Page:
Six things you need to know in React JS

Six (6) things you should know as a React JS developer.

It's not a framework

Angular is a framework. It is like a kitchen where all the items required to cook a recipe is available. In short, it means some decisions are already taken for you. Whereas React is just a library, it is an empty kitchen where you need to collect/create all items required in order to cook a recipe. In short, it means that you need to make your own decisions. React focuses on helping you to build user interfaces using components very fast.

Keep the size of your Component small

It is obvious that small classes/modules/function etc. are easier to understand, readable, test and maintain. The same is true for React components.

Write Functional components

Functional components are one of my favourite way of defining React components. Functional components are small clean, and readable. Apart from the more short syntax, this approach can help clarify when a component needs to be split up.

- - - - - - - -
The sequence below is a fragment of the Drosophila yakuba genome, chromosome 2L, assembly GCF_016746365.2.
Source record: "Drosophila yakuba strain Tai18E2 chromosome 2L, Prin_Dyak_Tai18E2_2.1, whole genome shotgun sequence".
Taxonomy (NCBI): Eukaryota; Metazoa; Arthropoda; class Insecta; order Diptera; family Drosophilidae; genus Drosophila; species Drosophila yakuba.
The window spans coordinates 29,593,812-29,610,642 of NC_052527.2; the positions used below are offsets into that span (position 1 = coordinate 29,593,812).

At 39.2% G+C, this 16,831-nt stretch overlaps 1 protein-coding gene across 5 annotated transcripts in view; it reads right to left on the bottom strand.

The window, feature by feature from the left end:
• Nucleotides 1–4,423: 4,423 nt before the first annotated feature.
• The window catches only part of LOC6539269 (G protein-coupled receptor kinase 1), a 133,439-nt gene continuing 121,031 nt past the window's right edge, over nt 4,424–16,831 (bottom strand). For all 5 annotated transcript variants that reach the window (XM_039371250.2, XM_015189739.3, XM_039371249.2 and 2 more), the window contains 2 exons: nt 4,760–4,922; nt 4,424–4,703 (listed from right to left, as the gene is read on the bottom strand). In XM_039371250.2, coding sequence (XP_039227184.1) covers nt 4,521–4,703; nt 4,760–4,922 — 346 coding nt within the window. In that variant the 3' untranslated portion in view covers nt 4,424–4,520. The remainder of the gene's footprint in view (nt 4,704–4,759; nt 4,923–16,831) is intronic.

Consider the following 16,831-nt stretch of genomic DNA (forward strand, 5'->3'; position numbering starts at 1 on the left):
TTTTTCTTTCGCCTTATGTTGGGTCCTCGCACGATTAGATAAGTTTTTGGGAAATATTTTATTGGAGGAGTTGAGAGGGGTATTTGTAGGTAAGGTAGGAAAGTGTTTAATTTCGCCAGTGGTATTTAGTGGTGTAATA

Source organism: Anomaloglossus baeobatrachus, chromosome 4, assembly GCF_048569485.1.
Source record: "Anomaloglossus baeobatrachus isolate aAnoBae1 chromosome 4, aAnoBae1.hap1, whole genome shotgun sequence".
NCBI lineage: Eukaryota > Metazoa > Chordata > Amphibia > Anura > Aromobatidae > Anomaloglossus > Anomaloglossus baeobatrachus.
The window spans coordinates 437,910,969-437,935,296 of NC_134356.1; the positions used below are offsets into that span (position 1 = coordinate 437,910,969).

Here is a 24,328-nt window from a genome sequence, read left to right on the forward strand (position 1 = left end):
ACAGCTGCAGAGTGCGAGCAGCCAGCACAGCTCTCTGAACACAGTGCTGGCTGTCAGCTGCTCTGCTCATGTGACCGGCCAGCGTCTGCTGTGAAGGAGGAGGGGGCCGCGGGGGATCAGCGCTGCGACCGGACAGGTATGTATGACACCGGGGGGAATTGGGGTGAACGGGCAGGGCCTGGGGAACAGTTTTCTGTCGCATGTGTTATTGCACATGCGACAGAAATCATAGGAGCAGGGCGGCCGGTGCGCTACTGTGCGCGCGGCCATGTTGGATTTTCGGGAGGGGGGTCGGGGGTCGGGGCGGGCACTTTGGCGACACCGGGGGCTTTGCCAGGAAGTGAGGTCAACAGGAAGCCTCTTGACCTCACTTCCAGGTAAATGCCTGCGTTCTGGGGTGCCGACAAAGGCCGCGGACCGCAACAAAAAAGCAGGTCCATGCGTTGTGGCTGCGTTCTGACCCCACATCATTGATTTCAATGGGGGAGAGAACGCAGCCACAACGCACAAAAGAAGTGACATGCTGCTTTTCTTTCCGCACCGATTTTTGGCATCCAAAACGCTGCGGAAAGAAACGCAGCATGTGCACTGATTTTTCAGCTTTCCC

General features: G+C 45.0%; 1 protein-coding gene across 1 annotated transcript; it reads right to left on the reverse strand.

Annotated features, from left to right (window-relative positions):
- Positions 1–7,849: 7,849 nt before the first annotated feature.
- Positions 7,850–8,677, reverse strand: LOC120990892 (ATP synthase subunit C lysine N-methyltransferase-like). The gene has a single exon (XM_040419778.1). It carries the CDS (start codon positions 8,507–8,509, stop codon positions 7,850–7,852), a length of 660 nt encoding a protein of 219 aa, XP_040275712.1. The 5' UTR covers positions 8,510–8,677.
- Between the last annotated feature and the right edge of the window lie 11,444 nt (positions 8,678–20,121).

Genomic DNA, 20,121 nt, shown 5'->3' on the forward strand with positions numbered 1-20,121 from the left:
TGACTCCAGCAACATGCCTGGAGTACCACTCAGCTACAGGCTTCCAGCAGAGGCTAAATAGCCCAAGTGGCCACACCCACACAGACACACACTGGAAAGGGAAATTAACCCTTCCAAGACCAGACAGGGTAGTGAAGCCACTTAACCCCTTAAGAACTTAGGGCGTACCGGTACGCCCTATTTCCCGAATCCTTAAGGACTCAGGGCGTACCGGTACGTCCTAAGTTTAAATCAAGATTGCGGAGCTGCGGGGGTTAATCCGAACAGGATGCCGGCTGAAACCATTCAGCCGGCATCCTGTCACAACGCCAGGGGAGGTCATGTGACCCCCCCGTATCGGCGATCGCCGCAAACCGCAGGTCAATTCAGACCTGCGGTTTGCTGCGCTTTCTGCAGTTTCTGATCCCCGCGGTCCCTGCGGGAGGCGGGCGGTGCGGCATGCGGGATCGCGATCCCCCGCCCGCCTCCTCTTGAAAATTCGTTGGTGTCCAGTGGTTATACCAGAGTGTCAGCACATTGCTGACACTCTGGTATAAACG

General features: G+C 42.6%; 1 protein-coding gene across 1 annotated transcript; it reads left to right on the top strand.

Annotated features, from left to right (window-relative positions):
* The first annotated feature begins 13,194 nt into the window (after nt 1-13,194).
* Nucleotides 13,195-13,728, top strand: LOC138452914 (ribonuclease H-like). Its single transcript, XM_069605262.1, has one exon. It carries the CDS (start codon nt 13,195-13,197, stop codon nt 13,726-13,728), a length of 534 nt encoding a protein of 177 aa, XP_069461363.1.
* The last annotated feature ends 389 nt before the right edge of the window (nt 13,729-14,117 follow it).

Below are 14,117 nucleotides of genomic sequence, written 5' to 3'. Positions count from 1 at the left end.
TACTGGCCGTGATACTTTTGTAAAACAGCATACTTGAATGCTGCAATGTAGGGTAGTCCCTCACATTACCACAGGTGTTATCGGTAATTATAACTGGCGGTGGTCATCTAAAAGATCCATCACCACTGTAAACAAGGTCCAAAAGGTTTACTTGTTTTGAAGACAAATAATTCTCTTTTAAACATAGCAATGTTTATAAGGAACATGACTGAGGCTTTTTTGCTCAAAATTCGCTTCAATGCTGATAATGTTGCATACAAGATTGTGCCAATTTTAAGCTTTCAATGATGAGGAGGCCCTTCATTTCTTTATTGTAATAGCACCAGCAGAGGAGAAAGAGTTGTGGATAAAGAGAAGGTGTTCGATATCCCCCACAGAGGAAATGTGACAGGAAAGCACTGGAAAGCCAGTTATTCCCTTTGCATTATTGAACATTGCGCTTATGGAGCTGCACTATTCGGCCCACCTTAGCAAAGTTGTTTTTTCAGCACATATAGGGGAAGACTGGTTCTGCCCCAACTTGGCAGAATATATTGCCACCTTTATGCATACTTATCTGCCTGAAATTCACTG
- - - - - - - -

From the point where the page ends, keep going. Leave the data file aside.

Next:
const Example = (props) => <div>I am a functional component</div>;

Class-based components maybe are obsolete soon.

It’s declarative

In React, we use a declarative style to write our components. Let's look at the example below.

<select value={value} onChange={handleChange}>
  { => (
    <option value={element.value}>{element.text}</option>

In the <select> example, we are not using the loop to create a mapped collection manually. You are not saying what the code should do but how it should look.

Always use propTypes

Having propTypes defined in each component is an excellent way for letting know what all parameters the component accepts. If the component is not given a required property or given the wrong data type to one of its props, then React will throw an error to let you know.

const Example = (props) => (
  <div className={props.className}>I am a functional component</div>

Example.propTypes = {
  className: React.PropTypes.string.isRequired,

This way, you can expect the component to work the way it should have worked.

Use shallow rendering

Shallow rendering is good as it allows you to render a single component completely without delving into any of its child components to render those. Rather, the resulting object will inform you of things like the type and props of the children. It gives us good separation, allowing testing of a single component at a time.

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